Back in December, Art.sy’s Daniel Doubrovkine announced he would be teaching a six-week class geared toward developers, assisted by Pivotal Labs’s Dimitri Roche, on the popular, powerful and lightweight scripting language and framework known as Ruby on Rails. The price, $2,800 a student, was on solid middle ground in the range of Ruby class pricing, but some local Rubyists sneered at the high price tag for a language that many learn on their own.
The class, held at General Assembly, filled up immediately anyway. Now that it’s over, Mr. Doubrovkine took some time to reflect. Between lesson planning and grading, he estimated he worked on the class for 117 hours in total. He decided to use the experience to make a case for learning Ruby in the classroom and last week hosted one of the most well-attended NYC.rb meetups to date, called “Crafting a Ruby on Rails Course for Developers,” in which he outlined his methods for creating the curriculum.
“Software education in the classroom is a thriving industry and the courses for Ruby-on-Rails vary greatly in structure and curriculum,” the event’s description read. “Strong opinions about the value of such classes have been heatedly expressed by NYC.rb members and we’re eager to continue a constructive conversation during the meetup. In this talk, we will share our experience building a Ruby-On-Rails for Developers course, and go over the lessons learned when delivering this material to a class of 15 students of General Assembly.”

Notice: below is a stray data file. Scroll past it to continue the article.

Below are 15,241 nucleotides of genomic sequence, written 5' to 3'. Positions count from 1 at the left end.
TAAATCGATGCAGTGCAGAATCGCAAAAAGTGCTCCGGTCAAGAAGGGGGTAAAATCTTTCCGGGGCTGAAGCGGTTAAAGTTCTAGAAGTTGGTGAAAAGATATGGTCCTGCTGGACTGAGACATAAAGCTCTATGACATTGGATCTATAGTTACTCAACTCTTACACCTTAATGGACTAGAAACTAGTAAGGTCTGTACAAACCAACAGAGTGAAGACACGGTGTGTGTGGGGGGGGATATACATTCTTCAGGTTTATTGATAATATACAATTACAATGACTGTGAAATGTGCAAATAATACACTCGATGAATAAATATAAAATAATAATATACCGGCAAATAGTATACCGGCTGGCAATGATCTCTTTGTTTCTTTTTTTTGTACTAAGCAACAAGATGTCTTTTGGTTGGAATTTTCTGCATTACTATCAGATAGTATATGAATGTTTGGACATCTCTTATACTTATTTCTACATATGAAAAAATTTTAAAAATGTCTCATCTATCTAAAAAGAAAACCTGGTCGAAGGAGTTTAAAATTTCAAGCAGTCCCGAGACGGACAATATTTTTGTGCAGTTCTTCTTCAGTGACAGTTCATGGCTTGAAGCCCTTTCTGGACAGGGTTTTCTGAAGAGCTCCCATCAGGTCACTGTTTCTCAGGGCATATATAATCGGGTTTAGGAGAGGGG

The event concluded with student project demos and a discussion about how to improve the curriculum. “I’ve never seen so many people at NYC.rb!” Mr. Doubrovkine wrote in an email.
And good news: Mr. Doubrovkine has joined the ranks of the web’s most generous teachers by releasing the class curriculum on General Assembly’s Github account. The next morning, someone from the community had already made a small tweak. “Just some links fixed, but still a contribution from the open-source community!” he wrote.
Perhaps open-sourcing the class, which awards a certification upon completion, will satisfy some of the classroom skeptics in the self-deterministic Ruby community.